Choose Your Words Carefully
It’s not enough to only practice brevity when crafting your ad’s copy, but you must also take careful note of the words you choose to include. There’s an interesting psychology behind Facebook Ads, and advertisers tend to see better results when these five words are included:
- Instantly or now
That said, you should only insert these five words where it actually make sense. They’re common enough to be easily worked in organically, but don’t force it if it’s not a good fit. Viewers will see right through you and could become turned off by your delivery.
‘Learn More’ Is the Most Popular Call-To-Action
An excellent way to ensure your audience clearly understands that action you want them to take after viewing your Facebook Ad is by using a call-to-action button. If you’ve chosen either the Clicks to Website or Website Conversions objective, you can choose from the following CTAs:
- Shop Now
- Book Now
- Learn More
- Sign Up
“Learn More,” “Shop Now,” and “Sign Up” are being use significantly more than any other CTA. In 2014, “Shop Now” was favored by 74% of marketers, while “Learn Now” reigned as top performer. AdEspresso’s data showed that “Learn Now” (making up 34% of the ads in the study) was used more than “Shop Now” (used in only 30% of ads).
That doesn’t mean the other CTAs should be ignored. Obviously if they’re relevant to your business or product, you should be using them. The study also found that only 56% of ads included a CTA, so there’s a lot of opportunity here for Facebook advertisers to step up their game.
This Facebook ad example from Casper is perfect. Everything from the ad’s description and post text to its headline and image. It’s clean, concise, compelling and features a prominently-displayed “Shop Now” button. You couldn’t ask for a better setup.
Send Audiences to a Landing Page
If you’re sending people off of Facebook, as in the case of a Clicks to Website or Website Conversions objective, your best bet is to direct viewers to a landing page. In fact, 69% of the ads studied linked to a landing page, while only 11% point to a home page.
Directing your audience to a specific landing page ensures that your viewers are instantly provided with the most relevant information related to your ad. If sent to your home page instead, it’s up to them to correctly navigate your site and find the details related to the product or service advertised.
This ad promoting the Adler Planetarium’s ‘Scopes in the City event, although a bit on the wordy side, includes a link directly to the event’s page on the Adler’s website. Anyone interested in the event is now less likely to drop off due to navigational errors or laziness.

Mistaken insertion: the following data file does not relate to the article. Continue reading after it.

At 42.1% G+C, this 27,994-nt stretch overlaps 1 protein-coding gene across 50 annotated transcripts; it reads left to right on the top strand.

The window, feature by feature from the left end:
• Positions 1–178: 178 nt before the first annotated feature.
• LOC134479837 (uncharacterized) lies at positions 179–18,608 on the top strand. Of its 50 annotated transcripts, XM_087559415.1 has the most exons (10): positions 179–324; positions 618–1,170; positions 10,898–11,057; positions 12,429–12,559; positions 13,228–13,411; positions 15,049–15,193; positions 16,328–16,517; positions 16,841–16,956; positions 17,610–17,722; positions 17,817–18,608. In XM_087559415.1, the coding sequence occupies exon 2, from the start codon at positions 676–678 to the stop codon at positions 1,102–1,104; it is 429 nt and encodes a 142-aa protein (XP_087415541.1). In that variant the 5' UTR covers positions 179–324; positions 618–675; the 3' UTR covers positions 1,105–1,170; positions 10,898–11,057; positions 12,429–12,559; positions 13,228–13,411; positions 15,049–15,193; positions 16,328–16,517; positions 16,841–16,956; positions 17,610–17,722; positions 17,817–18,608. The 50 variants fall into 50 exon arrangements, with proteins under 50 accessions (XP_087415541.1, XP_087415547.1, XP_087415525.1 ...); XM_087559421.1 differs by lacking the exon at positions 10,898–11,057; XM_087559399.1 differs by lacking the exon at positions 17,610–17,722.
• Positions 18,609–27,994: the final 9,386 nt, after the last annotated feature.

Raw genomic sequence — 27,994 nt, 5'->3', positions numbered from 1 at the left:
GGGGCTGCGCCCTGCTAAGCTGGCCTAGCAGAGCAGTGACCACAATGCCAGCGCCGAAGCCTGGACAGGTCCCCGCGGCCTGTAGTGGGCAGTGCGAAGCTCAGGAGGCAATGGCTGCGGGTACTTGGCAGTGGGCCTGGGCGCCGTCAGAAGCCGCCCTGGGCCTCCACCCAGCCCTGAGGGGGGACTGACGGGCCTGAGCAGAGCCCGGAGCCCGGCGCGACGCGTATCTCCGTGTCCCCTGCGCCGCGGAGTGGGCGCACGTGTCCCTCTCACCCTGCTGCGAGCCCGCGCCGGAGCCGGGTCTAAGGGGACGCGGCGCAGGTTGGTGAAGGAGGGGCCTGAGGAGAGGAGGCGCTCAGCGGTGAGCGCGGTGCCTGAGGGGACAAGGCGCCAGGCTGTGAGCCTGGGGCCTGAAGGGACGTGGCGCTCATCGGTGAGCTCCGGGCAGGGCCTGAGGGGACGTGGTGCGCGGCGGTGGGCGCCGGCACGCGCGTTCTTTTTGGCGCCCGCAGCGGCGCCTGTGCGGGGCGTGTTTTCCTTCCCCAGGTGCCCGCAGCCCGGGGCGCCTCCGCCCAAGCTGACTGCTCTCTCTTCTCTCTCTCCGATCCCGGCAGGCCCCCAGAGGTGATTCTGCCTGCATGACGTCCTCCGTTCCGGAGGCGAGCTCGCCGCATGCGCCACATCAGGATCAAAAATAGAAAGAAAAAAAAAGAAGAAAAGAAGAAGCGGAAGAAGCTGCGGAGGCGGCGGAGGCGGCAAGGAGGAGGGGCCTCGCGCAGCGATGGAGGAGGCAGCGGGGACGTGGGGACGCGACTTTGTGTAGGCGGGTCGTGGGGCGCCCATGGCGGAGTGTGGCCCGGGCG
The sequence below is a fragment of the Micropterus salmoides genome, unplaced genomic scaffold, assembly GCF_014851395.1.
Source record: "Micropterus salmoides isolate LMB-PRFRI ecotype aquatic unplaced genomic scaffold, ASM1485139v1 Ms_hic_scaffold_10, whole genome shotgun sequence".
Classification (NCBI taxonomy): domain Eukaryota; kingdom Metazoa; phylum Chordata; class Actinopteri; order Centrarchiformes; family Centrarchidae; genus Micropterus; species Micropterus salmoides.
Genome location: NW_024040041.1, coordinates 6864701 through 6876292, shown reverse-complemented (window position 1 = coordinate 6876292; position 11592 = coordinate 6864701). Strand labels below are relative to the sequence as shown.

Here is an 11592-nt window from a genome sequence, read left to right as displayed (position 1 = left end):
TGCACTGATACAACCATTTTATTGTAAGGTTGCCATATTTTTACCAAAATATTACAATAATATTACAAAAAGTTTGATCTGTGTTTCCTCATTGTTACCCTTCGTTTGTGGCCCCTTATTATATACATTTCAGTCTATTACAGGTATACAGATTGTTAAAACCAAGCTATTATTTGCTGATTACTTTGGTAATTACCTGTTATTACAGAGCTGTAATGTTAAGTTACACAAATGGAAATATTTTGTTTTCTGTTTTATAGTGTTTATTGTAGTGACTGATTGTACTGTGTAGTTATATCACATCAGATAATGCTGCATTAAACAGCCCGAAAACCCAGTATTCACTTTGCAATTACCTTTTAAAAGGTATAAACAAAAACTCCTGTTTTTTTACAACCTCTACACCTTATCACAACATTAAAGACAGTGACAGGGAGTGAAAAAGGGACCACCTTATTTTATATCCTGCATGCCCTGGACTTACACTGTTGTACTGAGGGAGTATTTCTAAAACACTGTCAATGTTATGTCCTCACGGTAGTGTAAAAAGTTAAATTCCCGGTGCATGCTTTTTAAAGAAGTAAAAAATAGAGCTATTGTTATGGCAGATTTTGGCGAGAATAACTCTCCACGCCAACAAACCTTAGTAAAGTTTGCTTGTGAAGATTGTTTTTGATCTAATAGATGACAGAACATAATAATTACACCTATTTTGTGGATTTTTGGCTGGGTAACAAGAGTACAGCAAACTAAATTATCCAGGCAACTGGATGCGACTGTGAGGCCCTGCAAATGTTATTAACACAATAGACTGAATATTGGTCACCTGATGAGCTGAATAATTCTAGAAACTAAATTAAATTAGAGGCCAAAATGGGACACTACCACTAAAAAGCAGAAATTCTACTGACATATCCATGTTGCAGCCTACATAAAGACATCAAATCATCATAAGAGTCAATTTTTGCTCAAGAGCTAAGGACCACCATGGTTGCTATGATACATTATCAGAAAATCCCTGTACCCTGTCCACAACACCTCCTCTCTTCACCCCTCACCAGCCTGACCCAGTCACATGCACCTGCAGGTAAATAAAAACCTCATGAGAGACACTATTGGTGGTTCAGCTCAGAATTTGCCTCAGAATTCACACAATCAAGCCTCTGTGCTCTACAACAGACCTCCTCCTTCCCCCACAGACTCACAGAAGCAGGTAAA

Another ad from PlayStation promotes one of its upcoming games with a new trailer. Not only does it contain a solid (albeit a slightly long) description and compelling piece of media, it features a shortened URL leading viewers to a game-specific landing page.
Deliver Relevant Ads
In addition to its massive user base, one of the biggest advantages to advertising on Facebook is your ability to target specific segments of your audience. The social network boasts 89% accuracy when it comes to narrowly targeting campaigns, compared to the average online reach of only 38%.
Currently you can target your ads by location, demographics, interests and behaviors. Advanced targeting options, such as custom or lookalike audiences, let you target Facebook Ads to existing customers or prospects using information you already collected.
By targeting your Facebook Ads, you’ll ensure that the most relevant message is delivered to the right customers across devices. As a result, you’ll get the most bang for your buck since you’re reaching only the people that matter to your brand.
Spread Your Message
There’s no magic behind launching a successful Facebook Ad campaign. Ads that perform well likely went through a lot of trial and error and numerous iterations. The Facebook Ad examples above are meant to inspire and guide you, but that’s not the only tool in your box.
From your ad’s creation all the way to its completion, there are tools designed to help you be successful.
- Audience Insights: In the early stages of your ad creation, use Facebook Audience Insights to learn more about your target audience to create more relevant ads.
- Grid Tool: Brevity is best, but it’s also enforced. Use the grid tool to ensure the images featured in your ad meets Facebook’s 20% text policy.
- Relevance Score: Your Facebook Ad relevance score provides you with a more transparent view on the back end of your ad’s performance.
Once your ad campaign is in full swing, make sure you’re prepared to handle the spike in engagement coming your way with a Facebook management tool like Sprout Social.
Do you want to see how easy it is to manage comments, posts and an all-in-one single-stream inbox for all of your social channels? Sign up for your free 30 trial today!
This post Facebook Ad Examples That Convert originally appeared on Sprout Social.